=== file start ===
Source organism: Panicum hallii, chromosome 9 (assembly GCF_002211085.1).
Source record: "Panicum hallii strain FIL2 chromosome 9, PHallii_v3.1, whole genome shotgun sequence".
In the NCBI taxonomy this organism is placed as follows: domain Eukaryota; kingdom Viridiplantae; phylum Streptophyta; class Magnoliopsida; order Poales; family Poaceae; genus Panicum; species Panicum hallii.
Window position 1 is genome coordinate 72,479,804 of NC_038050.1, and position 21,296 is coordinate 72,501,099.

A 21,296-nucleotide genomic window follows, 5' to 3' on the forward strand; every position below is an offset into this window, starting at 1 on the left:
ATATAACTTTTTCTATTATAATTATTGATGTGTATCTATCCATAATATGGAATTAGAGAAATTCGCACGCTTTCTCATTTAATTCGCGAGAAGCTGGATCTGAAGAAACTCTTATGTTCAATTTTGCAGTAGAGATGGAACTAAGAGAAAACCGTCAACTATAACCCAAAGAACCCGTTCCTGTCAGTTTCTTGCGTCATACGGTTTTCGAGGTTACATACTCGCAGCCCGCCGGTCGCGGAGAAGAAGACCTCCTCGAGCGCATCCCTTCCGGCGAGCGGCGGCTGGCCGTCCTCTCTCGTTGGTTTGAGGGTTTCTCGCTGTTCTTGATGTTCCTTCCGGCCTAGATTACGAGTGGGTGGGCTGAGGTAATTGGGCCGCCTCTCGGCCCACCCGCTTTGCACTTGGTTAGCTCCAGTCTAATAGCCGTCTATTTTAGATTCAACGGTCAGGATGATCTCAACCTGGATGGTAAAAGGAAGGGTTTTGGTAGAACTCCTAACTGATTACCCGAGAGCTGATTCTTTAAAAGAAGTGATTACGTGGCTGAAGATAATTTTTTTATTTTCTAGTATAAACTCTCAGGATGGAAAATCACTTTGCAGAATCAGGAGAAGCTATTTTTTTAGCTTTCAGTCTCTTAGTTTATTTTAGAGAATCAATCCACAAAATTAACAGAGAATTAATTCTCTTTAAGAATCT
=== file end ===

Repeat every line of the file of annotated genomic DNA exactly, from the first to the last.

Source organism: Panicum hallii, chromosome 9 (assembly GCF_002211085.1).
Source record: "Panicum hallii strain FIL2 chromosome 9, PHallii_v3.1, whole genome shotgun sequence".
In the NCBI taxonomy this organism is placed as follows: domain Eukaryota; kingdom Viridiplantae; phylum Streptophyta; class Magnoliopsida; order Poales; family Poaceae; genus Panicum; species Panicum hallii.
Window position 1 is genome coordinate 72,479,804 of NC_038050.1, and position 21,296 is coordinate 72,501,099.

A 21,296-nucleotide genomic window follows, 5' to 3' on the forward strand; every position below is an offset into this window, starting at 1 on the left:
ATATAACTTTTTCTATTATAATTATTGATGTGTATCTATCCATAATATGGAATTAGAGAAATTCGCACGCTTTCTCATTTAATTCGCGAGAAGCTGGATCTGAAGAAACTCTTATGTTCAATTTTGCAGTAGAGATGGAACTAAGAGAAAACCGTCAACTATAACCCAAAGAACCCGTTCCTGTCAGTTTCTTGCGTCATACGGTTTTCGAGGTTACATACTCGCAGCCCGCCGGTCGCGGAGAAGAAGACCTCCTCGAGCGCATCCCTTCCGGCGAGCGGCGGCTGGCCGTCCTCTCTCGTTGGTTTGAGGGTTTCTCGCTGTTCTTGATGTTCCTTCCGGCCTAGATTACGAGTGGGTGGGCTGAGGTAATTGGGCCGCCTCTCGGCCCACCCGCTTTGCACTTGGTTAGCTCCAGTCTAATAGCCGTCTATTTTAGATTCAACGGTCAGGATGATCTCAACCTGGATGGTAAAAGGAAGGGTTTTGGTAGAACTCCTAACTGATTACCCGAGAGCTGATTCTTTAAAAGAAGTGATTACGTGGCTGAAGATAATTTTTTTATTTTCTAGTATAAACTCTCAGGATGGAAAATCACTTTGCAGAATCAGGAGAAGCTATTTTTTTAGCTTTCAGTCTCTTAGTTTATTTTAGAGAATCAATCCACAAAATTAACAGAGAATTAATTCTCTTTAAGAATCT